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Nearly 200 airports across Europe ‘risk going bankrupt’

Nearly 200 European airports risk insolvency in the coming months if passenger traffic does not recover, a trade association warned on Tuesday, as nations contemplate further lockdowns to combat a second wave of the coronavirus pandemic.

Nearly 200 airports across Europe 'risk going bankrupt'
AFP

ACI Europe said the 193 airports facing insolvency are mainly regional airports which serve local communities.

But combined they support more than a quarter of a million jobs and 12 billion euros ($15.6 billion) in gross domestic product.

“The threat of airport closure means Europe faces the prospect of the collapse of a significant part of its air transport system — unless governments step up to provide the required support,” said the trade association. 

A number of European nations have moved to provide specific help for airlines in addition to support measures offered to all companies hit by pandemic-related restrictions.

ACI Europe's figures show airport passenger traffic was down 75 percent in mid-October, which means airports — like airlines — have trouble covering operating costs.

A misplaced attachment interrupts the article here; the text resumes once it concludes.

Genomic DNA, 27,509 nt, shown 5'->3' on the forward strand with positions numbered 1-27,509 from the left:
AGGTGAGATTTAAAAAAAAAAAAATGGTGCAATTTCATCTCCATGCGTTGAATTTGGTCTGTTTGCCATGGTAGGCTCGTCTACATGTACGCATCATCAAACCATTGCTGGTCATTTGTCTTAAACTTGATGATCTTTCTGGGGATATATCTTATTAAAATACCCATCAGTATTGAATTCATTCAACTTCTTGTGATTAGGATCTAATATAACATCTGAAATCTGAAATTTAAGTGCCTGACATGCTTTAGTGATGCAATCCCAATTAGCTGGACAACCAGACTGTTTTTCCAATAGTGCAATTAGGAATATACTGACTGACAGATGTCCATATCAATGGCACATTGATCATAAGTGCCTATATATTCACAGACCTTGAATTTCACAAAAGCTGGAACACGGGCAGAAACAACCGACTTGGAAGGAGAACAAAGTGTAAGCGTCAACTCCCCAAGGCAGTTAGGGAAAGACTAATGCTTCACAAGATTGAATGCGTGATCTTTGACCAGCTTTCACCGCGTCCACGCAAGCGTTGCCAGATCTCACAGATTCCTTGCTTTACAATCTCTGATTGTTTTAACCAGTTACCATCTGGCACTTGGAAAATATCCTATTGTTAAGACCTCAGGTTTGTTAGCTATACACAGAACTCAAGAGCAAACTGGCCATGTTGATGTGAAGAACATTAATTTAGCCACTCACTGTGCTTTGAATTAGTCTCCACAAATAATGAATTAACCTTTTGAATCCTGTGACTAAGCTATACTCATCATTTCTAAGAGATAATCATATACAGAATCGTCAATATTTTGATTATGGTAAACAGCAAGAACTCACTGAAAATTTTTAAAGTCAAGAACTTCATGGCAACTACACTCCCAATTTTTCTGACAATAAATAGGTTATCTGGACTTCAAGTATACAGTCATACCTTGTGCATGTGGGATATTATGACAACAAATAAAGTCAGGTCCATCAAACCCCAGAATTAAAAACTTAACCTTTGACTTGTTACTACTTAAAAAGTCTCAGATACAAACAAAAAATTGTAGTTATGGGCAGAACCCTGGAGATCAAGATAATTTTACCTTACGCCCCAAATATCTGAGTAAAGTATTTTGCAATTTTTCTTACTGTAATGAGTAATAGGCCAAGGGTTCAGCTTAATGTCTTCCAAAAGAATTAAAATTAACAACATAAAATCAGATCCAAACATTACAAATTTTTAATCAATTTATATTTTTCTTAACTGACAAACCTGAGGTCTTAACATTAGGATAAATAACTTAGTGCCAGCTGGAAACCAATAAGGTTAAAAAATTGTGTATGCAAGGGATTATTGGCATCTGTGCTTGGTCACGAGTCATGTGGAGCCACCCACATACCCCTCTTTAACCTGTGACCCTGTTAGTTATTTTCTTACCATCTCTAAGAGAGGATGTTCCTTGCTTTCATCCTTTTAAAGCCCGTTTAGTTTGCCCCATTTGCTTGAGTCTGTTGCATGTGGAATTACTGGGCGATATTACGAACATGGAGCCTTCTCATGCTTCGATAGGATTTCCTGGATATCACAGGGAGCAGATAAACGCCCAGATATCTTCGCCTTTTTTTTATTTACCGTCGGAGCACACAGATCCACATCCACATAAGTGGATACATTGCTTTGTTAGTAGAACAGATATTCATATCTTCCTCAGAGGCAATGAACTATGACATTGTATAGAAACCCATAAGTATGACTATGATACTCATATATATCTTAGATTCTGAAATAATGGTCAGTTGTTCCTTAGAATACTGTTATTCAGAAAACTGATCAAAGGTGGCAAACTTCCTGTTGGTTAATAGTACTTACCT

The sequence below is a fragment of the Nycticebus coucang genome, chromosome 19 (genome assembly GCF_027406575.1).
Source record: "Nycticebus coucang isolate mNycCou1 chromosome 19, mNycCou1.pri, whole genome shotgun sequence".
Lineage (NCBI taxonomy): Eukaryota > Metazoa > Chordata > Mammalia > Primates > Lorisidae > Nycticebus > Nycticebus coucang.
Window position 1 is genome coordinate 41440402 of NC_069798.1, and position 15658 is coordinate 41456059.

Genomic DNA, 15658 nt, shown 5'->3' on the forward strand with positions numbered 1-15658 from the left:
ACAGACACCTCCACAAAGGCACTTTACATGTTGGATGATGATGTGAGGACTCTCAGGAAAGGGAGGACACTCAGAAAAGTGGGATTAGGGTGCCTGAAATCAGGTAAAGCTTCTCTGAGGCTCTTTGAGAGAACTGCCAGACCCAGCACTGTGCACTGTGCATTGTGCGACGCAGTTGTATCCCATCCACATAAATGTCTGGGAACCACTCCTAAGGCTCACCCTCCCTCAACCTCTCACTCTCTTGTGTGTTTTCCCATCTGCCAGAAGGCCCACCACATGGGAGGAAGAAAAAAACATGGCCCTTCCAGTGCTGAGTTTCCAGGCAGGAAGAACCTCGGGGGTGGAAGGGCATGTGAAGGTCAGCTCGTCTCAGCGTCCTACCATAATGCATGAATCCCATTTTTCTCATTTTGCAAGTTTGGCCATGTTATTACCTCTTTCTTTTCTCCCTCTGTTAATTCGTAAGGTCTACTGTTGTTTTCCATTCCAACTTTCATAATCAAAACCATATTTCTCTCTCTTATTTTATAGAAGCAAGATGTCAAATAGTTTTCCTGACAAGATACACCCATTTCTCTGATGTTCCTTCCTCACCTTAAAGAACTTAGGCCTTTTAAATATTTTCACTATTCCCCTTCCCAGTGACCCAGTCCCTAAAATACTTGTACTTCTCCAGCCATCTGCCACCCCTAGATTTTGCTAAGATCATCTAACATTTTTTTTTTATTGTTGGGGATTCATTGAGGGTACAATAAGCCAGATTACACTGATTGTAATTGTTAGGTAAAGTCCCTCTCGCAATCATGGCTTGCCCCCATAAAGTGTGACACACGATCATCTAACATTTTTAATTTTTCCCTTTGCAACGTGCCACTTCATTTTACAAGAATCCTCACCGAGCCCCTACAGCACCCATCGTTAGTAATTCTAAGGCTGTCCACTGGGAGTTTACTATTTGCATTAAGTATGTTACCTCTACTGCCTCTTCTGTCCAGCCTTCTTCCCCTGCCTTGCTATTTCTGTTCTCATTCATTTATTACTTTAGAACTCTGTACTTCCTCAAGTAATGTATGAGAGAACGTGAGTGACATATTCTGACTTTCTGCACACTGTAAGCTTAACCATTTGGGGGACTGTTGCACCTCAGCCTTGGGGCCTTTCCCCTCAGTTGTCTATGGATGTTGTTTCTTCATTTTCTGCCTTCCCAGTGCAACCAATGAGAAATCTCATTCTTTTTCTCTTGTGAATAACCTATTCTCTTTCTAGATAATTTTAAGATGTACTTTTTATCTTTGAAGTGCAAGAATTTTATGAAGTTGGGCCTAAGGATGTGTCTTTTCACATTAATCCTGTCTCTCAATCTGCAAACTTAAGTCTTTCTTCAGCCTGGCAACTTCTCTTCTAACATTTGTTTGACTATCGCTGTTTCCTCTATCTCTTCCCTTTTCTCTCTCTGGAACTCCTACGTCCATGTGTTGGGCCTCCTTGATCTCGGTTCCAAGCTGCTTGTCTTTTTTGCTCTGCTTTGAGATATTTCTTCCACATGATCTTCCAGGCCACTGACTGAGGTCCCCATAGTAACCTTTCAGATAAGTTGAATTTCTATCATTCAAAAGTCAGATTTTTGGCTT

The trade body called on European nations to shift to testing air passengers for coronavirus rather than imposing quarantines on travellers.

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Could sleeper trains offer Germans cheap, low-carbon travel across Europe?

Several political parties in Germany have said they want to bring back sleeper trains in order to meet carbon emissions targets.

Could sleeper trains offer Germans cheap, low-carbon travel across Europe?
A sleeper train in Austria. Photo: dpa/APA | Georg Hochmuth

The Green party have said that they want to put state subsidies into night trains that will connect Germany with cities as far flung as St Petersburg in the north and Lisbon in the south.

According to the environmentalist party’s plans, 40 night rail lines could connect 200 destinations across the continent including islands like Mallorca, which would be linked in by train and ferry.

The Greens want the EU to buy a fleet of sleeper trains that could travel at speeds of between 200 km/h and 250 km/h.

The CDU have also announced plans to rebuild the country’s sleeper train services.

Deutsche Bahn stopped its last sleeper service in 2016 citing the high costs involved in maintaining its fleet that was not recuperated through ticket sales.

Earlier this year the state owned company said it had “no plans” to purchase new sleeper wagons.

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